Cabaret Musical by Joe Masteroff (based on the play by John Van Druten and stories by Christopher Isherwood), John Kander (music), and Fred Ebb (lyrics). Directed by Harold Prince. Choreography by Ron Field. Starring Joel Grey. By one of those unintended ironies, the opening of ``Cabaret,'' at the Imperial Theatre, coincided with the worst stock-market decline in Wall Street history. So when Joel Grey, as the repulsive little emcee of Berlin's Kit Kat Klub, urged his imaginary audience to ``leave your troubles outside, in here all is beautiful,'' the sardonic invitation had an uncomfortably relevant ring. Granting that ``Cabaret'' commemorates a socio-political rather than a financial debacle, there can be varieties of discomfort.
When librettist Joe Masteroff, composer John Kander and lyricist Fred Ebb created ``Cabaret,'' they scrapped most of ``I Am a Camera,'' the play John Van Druten had based on Christopher Isherwood's Berlin stories. The new version combined bawdy musical cartoon and troubled romance.
According to Mr. Ebb, the show was about ``the decadence, vulgarity, and indifference of Berlin in the 1930s'' and ``the emergence of Nazism in Germany.'' From the moment the emcee delivers his suggestive greetings under the huge overhead mirror reflecting players and spectators, ``Cabaret'' plunges the audience into a world of escapist fantasy and personal crisis. The emcee is the leering supermarionette, the living phantom of this dark comic opera. A slightly heavier-set Joel Grey proves, if anything, a more grotesquely sinister emcee than he was two decades ago. This is a maturely bravura performance.
While irresponsible Sally Bowles (Alyson Reed) and would-be writer Clifford Bradshaw (Gregg Edelman) are pursuing the affair Mr. Masteroff has devised for them, the emcee, his all-girl band, and his dancers are giving the Kit Kat customers their money's worth of sleazy vaudeville and single-innuendo gags. Fascinating though it is as a model of accomplished Broadway showmanship, there must always be something discomforting about ``Cabaret.'' Up to a point the gentler aspects of side-by-side stories are supplied by Fra"ulein Schneider and Herr Schultz, acted and sung with distinctive appeal by Regina Resnik and Werner Klemperer.
``Cabaret'' in 1987 appears faithful to its original inspiration and impulse. Miss Reed performs effectively as Sally, and strong-voiced Mr. Edelman does what he can with the rather colorless Clifford. The cast includes David Staller as the emerging Nazi with whom Clifford ultimately breaks and Nora Mae Lyng as a prostitute who challenges Fra"ulein Schneider's rooming-house rules.
Besides retaining Mr. Grey and most of the original collaborative team - director Harold Prince, choreographer Ron Field, and costumer Patricia Zipprodt - the revival's intricately mobile settings have been based by David Chapman on the late Boris Aronson's scenic design. The lighting is by Marc B. Weiss. The score, with its Brecht-Weill influences, receives a resounding performance under the conductorship of Donald Chan. Of Mice and Men Play by John Steinbeck. Directed by Arthur Storch.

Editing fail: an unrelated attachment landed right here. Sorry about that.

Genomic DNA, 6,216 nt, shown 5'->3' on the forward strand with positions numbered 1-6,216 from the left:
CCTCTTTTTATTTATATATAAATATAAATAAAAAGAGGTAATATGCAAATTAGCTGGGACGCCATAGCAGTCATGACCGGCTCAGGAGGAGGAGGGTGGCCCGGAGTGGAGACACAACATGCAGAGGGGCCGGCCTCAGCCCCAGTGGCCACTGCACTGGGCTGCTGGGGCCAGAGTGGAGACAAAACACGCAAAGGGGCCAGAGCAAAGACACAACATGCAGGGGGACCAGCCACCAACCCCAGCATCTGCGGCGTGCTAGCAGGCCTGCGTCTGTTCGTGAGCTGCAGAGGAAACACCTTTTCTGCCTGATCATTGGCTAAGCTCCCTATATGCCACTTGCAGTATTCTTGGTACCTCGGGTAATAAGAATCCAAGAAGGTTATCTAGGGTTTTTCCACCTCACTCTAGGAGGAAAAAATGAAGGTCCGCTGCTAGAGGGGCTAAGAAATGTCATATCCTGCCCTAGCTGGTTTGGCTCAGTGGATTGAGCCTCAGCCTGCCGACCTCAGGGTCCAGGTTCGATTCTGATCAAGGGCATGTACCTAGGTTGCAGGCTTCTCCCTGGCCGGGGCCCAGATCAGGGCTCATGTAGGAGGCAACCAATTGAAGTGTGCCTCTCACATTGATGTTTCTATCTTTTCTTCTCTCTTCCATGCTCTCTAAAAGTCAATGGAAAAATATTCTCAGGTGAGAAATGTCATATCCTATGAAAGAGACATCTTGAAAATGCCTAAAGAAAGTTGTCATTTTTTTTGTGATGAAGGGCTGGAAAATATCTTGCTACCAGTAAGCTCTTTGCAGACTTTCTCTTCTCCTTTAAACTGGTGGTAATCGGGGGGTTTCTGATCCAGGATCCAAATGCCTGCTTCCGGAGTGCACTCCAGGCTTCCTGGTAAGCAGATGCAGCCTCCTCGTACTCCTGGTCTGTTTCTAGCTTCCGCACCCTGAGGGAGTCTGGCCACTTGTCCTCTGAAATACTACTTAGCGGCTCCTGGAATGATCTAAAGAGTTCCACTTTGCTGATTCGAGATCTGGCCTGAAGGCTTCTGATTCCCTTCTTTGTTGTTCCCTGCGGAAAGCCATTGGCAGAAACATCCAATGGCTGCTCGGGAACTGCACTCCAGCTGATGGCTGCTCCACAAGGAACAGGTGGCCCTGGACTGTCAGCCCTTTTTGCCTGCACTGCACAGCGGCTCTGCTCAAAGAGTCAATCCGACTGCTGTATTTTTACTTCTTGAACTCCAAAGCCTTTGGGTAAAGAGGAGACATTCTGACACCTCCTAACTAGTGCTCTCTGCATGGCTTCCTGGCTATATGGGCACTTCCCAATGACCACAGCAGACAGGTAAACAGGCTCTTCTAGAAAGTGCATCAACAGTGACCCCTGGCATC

Writing about John Steinbeck's ``Of Mice and Men'' in ``The Best Plays of 1937-38,'' critic Burns Mantle observed: ``No other spoken text had been as freely profane as this one since `What Price Glory?' was a success, and no other drama had offered so thrilling a dramatic climax in the concluding tragedy of the Steinbeck story....
``There were auditors who recoiled from its ruddy boldness, and were free-spoken in their resentment. But the greater number accepted and approved the drama for its obvious sincerities and its appealing exposure of the tragedy that is found in human loneliness.''
The profanities that shocked some 1930s playgoers seem mild by comparison in these times of all-out verbal permissiveness. It is what Mantle called ``the tragedy found in human loneliness'' that retains its impact and is duly reflected in the ``50th anniversary'' production, which opens the Roundabout Theatre Company's 22nd season.
The relationship between George (John Savage) and the muscular but simple-minded Lennie (Jay Patterson) challenges the loneliness common to the migrant field workers who populate Steinbeck's sensationally climaxed drama. Repeating an oft-rehearsed assurance, George tells Lennie that their refuge from the loneliness of ``guys like us that work on ranches'' is that they have each other and that they also have a future. That future lies in the dream of assembling the stake necessary to buy their own little farm. ``Of Mice and Men'' tells how the dream is shattered.
Steinbeck individualizes his theme of loneliness in several of the characters George and Lennie encounter at the northern California ranch where they have hired on. Candy (Edward Seamon), the crippled bunkhouse caretaker, cherishes the aged dog to which the other hands strenuously object. Crooks (Roger Robinson), the black stableman, is barred from the bunkhouse. Even the doomed female character known only as Curley's Wife (Jane Fleiss), the sole woman on the premises, seems motivated by something beyond the urge to be sexually provocative.
The revival staged by Arthur Storch reinforces the drama's underlying theme. A wiry Mr. Savage invests George with the kindness, quick intelligence, and passing impatience of the role, while Mr. Patterson embodies Lennie's childish backwardness, dangerous physical strength, and propensity to panic. Other principals include Mark Metcalf as foreman Slim, Clifford Fetters as the contemptible Curley, and Joseph Warren as The Boss. As lighted by Judy Rasmuson, Victor A. Becker's scenery (especially the dark landscape of the opening scene) captures the play's mood of isolation. Cecelia Eller designed the costumes.
``Of Mice and Men'' is scheduled to run through Nov. 29.